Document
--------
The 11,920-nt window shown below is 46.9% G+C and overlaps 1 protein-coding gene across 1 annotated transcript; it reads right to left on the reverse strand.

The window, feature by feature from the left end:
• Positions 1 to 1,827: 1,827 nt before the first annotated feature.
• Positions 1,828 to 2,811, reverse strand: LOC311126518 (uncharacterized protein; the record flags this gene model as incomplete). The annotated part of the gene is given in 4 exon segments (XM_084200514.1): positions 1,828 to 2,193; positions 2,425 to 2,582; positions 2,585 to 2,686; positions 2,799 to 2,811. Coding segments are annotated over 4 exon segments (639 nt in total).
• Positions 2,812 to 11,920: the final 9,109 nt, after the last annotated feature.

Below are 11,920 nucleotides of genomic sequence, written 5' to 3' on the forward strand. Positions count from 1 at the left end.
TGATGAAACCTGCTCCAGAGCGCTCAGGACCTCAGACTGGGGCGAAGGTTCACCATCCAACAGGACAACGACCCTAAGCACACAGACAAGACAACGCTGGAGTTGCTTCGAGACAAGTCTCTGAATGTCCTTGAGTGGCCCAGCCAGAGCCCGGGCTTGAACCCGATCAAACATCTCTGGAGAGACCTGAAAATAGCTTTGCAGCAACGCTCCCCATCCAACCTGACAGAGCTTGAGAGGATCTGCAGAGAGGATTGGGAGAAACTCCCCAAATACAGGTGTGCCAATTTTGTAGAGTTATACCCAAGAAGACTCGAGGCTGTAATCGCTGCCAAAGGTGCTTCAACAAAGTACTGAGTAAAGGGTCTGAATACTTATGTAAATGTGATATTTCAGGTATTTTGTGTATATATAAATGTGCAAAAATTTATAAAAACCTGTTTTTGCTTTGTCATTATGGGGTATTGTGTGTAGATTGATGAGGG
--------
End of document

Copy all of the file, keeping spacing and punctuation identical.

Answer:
The 11,920-nt window shown below is 46.9% G+C and overlaps 1 protein-coding gene across 1 annotated transcript; it reads right to left on the reverse strand.

The window, feature by feature from the left end:
• Positions 1 to 1,827: 1,827 nt before the first annotated feature.
• Positions 1,828 to 2,811, reverse strand: LOC311126518 (uncharacterized protein; the record flags this gene model as incomplete). The annotated part of the gene is given in 4 exon segments (XM_084200514.1): positions 1,828 to 2,193; positions 2,425 to 2,582; positions 2,585 to 2,686; positions 2,799 to 2,811. Coding segments are annotated over 4 exon segments (639 nt in total).
• Positions 2,812 to 11,920: the final 9,109 nt, after the last annotated feature.

Below are 11,920 nucleotides of genomic sequence, written 5' to 3' on the forward strand. Positions count from 1 at the left end.
TGATGAAACCTGCTCCAGAGCGCTCAGGACCTCAGACTGGGGCGAAGGTTCACCATCCAACAGGACAACGACCCTAAGCACACAGACAAGACAACGCTGGAGTTGCTTCGAGACAAGTCTCTGAATGTCCTTGAGTGGCCCAGCCAGAGCCCGGGCTTGAACCCGATCAAACATCTCTGGAGAGACCTGAAAATAGCTTTGCAGCAACGCTCCCCATCCAACCTGACAGAGCTTGAGAGGATCTGCAGAGAGGATTGGGAGAAACTCCCCAAATACAGGTGTGCCAATTTTGTAGAGTTATACCCAAGAAGACTCGAGGCTGTAATCGCTGCCAAAGGTGCTTCAACAAAGTACTGAGTAAAGGGTCTGAATACTTATGTAAATGTGATATTTCAGGTATTTTGTGTATATATAAATGTGCAAAAATTTATAAAAACCTGTTTTTGCTTTGTCATTATGGGGTATTGTGTGTAGATTGATGAGGG